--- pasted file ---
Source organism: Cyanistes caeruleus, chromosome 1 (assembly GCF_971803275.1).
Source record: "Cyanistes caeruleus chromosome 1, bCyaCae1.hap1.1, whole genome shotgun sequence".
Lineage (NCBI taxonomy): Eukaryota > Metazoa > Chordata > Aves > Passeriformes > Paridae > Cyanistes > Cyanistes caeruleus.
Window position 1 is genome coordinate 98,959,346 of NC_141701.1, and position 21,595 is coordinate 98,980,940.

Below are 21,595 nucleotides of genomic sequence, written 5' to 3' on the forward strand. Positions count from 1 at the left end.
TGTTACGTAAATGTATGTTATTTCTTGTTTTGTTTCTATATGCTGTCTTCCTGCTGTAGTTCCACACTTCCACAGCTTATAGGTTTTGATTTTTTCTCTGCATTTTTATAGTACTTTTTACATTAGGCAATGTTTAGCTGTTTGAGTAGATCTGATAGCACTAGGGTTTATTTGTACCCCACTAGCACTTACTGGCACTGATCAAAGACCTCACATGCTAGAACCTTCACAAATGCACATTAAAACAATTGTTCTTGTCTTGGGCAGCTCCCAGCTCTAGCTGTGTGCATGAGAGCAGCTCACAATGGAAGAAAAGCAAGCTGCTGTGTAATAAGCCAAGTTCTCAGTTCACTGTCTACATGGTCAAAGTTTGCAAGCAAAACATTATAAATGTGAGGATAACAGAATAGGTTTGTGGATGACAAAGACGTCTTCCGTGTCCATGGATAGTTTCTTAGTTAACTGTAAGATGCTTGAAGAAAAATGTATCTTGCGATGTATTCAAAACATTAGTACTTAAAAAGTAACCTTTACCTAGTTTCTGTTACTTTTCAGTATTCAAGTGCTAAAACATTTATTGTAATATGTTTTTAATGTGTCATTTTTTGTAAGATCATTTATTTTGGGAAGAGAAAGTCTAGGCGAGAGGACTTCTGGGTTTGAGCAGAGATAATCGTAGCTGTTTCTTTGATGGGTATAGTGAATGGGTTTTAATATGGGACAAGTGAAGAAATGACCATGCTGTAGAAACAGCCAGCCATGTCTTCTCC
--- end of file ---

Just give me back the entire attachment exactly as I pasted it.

Source organism: Cyanistes caeruleus, chromosome 1 (assembly GCF_971803275.1).
Source record: "Cyanistes caeruleus chromosome 1, bCyaCae1.hap1.1, whole genome shotgun sequence".
Lineage (NCBI taxonomy): Eukaryota > Metazoa > Chordata > Aves > Passeriformes > Paridae > Cyanistes > Cyanistes caeruleus.
Window position 1 is genome coordinate 98,959,346 of NC_141701.1, and position 21,595 is coordinate 98,980,940.

Below are 21,595 nucleotides of genomic sequence, written 5' to 3' on the forward strand. Positions count from 1 at the left end.
TGTTACGTAAATGTATGTTATTTCTTGTTTTGTTTCTATATGCTGTCTTCCTGCTGTAGTTCCACACTTCCACAGCTTATAGGTTTTGATTTTTTCTCTGCATTTTTATAGTACTTTTTACATTAGGCAATGTTTAGCTGTTTGAGTAGATCTGATAGCACTAGGGTTTATTTGTACCCCACTAGCACTTACTGGCACTGATCAAAGACCTCACATGCTAGAACCTTCACAAATGCACATTAAAACAATTGTTCTTGTCTTGGGCAGCTCCCAGCTCTAGCTGTGTGCATGAGAGCAGCTCACAATGGAAGAAAAGCAAGCTGCTGTGTAATAAGCCAAGTTCTCAGTTCACTGTCTACATGGTCAAAGTTTGCAAGCAAAACATTATAAATGTGAGGATAACAGAATAGGTTTGTGGATGACAAAGACGTCTTCCGTGTCCATGGATAGTTTCTTAGTTAACTGTAAGATGCTTGAAGAAAAATGTATCTTGCGATGTATTCAAAACATTAGTACTTAAAAAGTAACCTTTACCTAGTTTCTGTTACTTTTCAGTATTCAAGTGCTAAAACATTTATTGTAATATGTTTTTAATGTGTCATTTTTTGTAAGATCATTTATTTTGGGAAGAGAAAGTCTAGGCGAGAGGACTTCTGGGTTTGAGCAGAGATAATCGTAGCTGTTTCTTTGATGGGTATAGTGAATGGGTTTTAATATGGGACAAGTGAAGAAATGACCATGCTGTAGAAACAGCCAGCCATGTCTTCTCC